In many respects trading equity CFDs is very similar to normal share dealing but unlike share traders who have to pay the full value of their positions, a CFD only requires a deposit or margin balance, which for blue chip stocks may be as little as 10%. For example, a deposit of £1,000 would be all that is required to take an equivalent position of £10,000 in the underlying equities. With CFDs there is a daily financing charge typically calculated at 1.5% to 2.5% over base rates and the commission for the trade will be around 0.20% (£20 in this example) but with no stamp duty to pay.
Spread betting too is available on margin of 10% and it is also free of stamp duty. In fact the only cost is the spread itself and betting on a FTSE100 blue chip stock will typically cost 0.3%. This figure incorporates the financing charge since spread bets, unlike CFDs, have a fixed life of typically three months. What the two have in common is the ability to go both long and short so as to benefit from price falls as easily as price gains.
One of the most convenient aspects of using an online broker – quite apart from the ease of actually trading – is having all the necessary information to hand to monitor the current holdings and research new opportunities. All a client has to do is to log in to his provider’s website to see the current or in some cases 15-minute delayed share prices together with the performance of the various national and international market indices and reports summarising the day’s key events.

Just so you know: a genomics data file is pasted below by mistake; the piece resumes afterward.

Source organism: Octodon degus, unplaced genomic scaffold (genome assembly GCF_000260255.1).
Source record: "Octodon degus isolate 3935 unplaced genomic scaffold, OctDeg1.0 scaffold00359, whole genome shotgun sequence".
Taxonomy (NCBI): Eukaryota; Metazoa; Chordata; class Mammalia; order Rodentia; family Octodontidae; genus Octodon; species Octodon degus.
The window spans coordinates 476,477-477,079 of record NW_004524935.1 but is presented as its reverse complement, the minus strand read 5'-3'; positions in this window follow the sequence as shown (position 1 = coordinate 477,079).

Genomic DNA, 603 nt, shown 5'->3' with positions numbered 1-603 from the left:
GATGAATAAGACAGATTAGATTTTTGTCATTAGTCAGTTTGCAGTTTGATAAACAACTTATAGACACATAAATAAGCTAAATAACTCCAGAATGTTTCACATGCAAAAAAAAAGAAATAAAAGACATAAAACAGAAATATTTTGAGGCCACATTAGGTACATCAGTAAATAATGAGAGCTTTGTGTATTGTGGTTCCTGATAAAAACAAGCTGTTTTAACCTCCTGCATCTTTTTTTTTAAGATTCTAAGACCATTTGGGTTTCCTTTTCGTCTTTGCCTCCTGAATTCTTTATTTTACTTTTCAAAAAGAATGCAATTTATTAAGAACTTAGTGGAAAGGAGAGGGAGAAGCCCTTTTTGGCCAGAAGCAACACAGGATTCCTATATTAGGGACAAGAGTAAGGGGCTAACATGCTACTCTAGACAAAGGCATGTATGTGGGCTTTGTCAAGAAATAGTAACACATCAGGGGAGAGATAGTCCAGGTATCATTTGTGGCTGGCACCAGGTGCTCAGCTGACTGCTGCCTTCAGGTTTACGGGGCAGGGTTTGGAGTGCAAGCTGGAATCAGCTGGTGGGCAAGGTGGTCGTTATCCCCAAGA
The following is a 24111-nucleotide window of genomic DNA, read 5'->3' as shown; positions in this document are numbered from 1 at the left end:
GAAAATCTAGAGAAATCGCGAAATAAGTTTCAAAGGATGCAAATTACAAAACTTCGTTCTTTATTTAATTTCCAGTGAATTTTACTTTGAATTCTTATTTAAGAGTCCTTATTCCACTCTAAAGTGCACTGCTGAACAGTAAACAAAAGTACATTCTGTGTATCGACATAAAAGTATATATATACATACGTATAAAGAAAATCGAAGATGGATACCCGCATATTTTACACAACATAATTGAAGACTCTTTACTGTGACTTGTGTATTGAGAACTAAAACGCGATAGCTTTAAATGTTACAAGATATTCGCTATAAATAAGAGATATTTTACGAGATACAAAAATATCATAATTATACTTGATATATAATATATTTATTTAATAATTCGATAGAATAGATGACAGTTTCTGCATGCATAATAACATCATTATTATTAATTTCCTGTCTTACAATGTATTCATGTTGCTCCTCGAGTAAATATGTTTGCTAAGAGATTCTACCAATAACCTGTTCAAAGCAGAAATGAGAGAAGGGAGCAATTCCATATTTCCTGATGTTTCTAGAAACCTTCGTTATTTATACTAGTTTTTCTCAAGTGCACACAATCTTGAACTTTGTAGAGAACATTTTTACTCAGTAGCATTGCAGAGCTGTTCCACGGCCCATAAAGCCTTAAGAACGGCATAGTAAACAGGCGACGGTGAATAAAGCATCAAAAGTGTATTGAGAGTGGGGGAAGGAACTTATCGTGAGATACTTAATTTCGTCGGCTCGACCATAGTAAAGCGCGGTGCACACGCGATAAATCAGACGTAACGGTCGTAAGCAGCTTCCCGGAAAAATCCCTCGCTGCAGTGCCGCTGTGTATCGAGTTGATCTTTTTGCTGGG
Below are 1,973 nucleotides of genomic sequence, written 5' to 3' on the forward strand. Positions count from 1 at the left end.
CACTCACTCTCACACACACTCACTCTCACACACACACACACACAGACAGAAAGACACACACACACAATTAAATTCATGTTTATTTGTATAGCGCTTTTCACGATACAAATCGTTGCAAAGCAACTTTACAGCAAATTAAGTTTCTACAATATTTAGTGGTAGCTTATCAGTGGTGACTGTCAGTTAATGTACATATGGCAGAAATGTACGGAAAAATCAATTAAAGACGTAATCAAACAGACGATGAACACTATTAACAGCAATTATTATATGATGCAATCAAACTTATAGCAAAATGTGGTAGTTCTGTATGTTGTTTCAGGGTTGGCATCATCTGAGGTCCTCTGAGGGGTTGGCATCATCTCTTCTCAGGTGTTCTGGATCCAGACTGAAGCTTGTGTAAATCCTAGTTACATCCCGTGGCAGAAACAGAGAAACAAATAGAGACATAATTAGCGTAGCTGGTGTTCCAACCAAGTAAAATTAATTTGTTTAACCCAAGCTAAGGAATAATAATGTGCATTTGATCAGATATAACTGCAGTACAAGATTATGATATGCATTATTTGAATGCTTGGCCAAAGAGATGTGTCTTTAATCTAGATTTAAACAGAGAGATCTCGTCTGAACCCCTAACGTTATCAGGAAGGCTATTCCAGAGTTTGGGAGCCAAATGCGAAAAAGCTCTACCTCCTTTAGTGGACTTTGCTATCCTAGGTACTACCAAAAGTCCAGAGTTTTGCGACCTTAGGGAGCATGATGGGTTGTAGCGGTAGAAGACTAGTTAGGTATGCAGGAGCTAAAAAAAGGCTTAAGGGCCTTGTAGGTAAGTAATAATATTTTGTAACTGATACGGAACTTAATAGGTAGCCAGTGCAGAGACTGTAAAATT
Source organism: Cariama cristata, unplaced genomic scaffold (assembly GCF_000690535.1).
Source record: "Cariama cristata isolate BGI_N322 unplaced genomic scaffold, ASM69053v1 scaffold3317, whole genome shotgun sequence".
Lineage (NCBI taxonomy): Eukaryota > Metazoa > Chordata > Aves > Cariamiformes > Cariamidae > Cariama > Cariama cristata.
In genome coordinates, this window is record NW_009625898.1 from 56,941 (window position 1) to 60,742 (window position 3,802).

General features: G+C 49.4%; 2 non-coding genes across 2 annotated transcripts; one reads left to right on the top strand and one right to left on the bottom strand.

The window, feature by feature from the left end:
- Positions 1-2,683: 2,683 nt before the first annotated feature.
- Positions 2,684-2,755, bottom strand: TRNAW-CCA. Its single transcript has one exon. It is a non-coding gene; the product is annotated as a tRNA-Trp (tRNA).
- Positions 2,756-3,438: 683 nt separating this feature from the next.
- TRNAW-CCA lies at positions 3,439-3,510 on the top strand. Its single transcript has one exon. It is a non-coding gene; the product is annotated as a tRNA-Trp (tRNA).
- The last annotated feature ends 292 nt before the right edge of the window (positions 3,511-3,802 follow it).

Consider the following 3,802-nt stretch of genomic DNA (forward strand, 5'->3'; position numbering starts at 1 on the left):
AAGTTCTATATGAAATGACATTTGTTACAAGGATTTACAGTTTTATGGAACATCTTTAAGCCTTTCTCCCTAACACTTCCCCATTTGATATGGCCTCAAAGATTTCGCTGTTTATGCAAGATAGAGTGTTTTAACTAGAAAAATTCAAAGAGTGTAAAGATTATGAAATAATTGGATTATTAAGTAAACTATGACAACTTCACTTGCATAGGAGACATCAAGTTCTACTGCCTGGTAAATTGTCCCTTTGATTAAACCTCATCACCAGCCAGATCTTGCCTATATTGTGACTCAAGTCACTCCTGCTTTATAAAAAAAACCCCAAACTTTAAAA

News flow is critical to prices and most brokers provide a complimentary news feed with RNS and/or AFX announcements, such as Dow Jones Newswires. This covers items like official company announcements together with broker upgrades, directors’ deals and relevant press stories as they happen. As well as the current breaking news stories most of the websites also allow people to search for all the historical announcements relating to a particular company of interest.
The majority of online brokers provide clients with free access to fundamental data and other useful information to enable them to research potential opportunities. This material will very often include consensus analyst forecasts, details of directors’ dealings, a round up of the share tips in the press and even in some cases professional research reports and recommendations.
Anyone who has ever traded online will be familiar with the basic Level 1 data, which shows the best yellow strip price from the LSE together with the associated available volume. It is now however becoming increasingly common for brokers to make available the full electronic order book. This so-called Level 2 data shows all the current bids and offers for a particular stock with their associated volumes.
Seeing the full market depth data like this can provide the final piece of the jigsaw when trading, helping investors to assess the price offered by their broker if dealing immediately, or otherwise suggesting where to pitch their limit orders so as to get the best price possible. Active share traders and CFD account holders who tend to make at least 15 round trip trades a month will usually be entitled to receive this information free, but less frequent traders will normally have to pay a monthly charge of around £30-£50.
Direct market access to order books